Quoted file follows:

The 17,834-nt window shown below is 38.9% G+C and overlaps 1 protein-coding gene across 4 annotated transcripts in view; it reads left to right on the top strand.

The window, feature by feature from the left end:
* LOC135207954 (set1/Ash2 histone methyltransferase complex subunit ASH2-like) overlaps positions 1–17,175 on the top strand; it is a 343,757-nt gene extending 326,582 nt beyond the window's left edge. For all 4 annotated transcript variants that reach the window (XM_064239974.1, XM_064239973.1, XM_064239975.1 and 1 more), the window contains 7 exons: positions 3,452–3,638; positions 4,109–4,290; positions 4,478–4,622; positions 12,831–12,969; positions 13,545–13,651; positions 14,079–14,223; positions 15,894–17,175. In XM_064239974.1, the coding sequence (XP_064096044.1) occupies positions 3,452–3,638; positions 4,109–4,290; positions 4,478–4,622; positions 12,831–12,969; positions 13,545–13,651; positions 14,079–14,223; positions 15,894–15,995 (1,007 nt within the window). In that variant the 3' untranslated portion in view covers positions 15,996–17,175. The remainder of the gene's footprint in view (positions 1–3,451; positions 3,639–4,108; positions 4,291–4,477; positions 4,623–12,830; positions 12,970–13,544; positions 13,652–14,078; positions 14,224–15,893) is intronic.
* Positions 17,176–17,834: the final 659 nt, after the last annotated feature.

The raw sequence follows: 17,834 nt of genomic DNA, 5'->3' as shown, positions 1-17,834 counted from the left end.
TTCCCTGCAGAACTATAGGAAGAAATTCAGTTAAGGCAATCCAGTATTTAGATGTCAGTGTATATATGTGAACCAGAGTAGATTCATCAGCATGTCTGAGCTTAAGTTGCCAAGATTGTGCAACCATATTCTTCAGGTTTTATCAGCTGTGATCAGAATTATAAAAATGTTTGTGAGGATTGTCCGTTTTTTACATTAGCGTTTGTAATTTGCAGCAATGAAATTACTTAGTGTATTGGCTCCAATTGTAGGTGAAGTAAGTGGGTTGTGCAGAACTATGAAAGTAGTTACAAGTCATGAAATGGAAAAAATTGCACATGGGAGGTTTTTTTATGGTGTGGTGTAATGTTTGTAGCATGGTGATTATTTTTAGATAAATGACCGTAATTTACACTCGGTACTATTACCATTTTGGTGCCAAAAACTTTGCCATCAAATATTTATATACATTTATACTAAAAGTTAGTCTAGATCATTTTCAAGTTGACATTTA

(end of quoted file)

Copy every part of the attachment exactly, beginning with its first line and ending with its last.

The 17,834-nt window shown below is 38.9% G+C and overlaps 1 protein-coding gene across 4 annotated transcripts in view; it reads left to right on the top strand.

The window, feature by feature from the left end:
* LOC135207954 (set1/Ash2 histone methyltransferase complex subunit ASH2-like) overlaps positions 1–17,175 on the top strand; it is a 343,757-nt gene extending 326,582 nt beyond the window's left edge. For all 4 annotated transcript variants that reach the window (XM_064239974.1, XM_064239973.1, XM_064239975.1 and 1 more), the window contains 7 exons: positions 3,452–3,638; positions 4,109–4,290; positions 4,478–4,622; positions 12,831–12,969; positions 13,545–13,651; positions 14,079–14,223; positions 15,894–17,175. In XM_064239974.1, the coding sequence (XP_064096044.1) occupies positions 3,452–3,638; positions 4,109–4,290; positions 4,478–4,622; positions 12,831–12,969; positions 13,545–13,651; positions 14,079–14,223; positions 15,894–15,995 (1,007 nt within the window). In that variant the 3' untranslated portion in view covers positions 15,996–17,175. The remainder of the gene's footprint in view (positions 1–3,451; positions 3,639–4,108; positions 4,291–4,477; positions 4,623–12,830; positions 12,970–13,544; positions 13,652–14,078; positions 14,224–15,893) is intronic.
* Positions 17,176–17,834: the final 659 nt, after the last annotated feature.

The raw sequence follows: 17,834 nt of genomic DNA, 5'->3' as shown, positions 1-17,834 counted from the left end.
TTCCCTGCAGAACTATAGGAAGAAATTCAGTTAAGGCAATCCAGTATTTAGATGTCAGTGTATATATGTGAACCAGAGTAGATTCATCAGCATGTCTGAGCTTAAGTTGCCAAGATTGTGCAACCATATTCTTCAGGTTTTATCAGCTGTGATCAGAATTATAAAAATGTTTGTGAGGATTGTCCGTTTTTTACATTAGCGTTTGTAATTTGCAGCAATGAAATTACTTAGTGTATTGGCTCCAATTGTAGGTGAAGTAAGTGGGTTGTGCAGAACTATGAAAGTAGTTACAAGTCATGAAATGGAAAAAATTGCACATGGGAGGTTTTTTTATGGTGTGGTGTAATGTTTGTAGCATGGTGATTATTTTTAGATAAATGACCGTAATTTACACTCGGTACTATTACCATTTTGGTGCCAAAAACTTTGCCATCAAATATTTATATACATTTATACTAAAAGTTAGTCTAGATCATTTTCAAGTTGACATTTA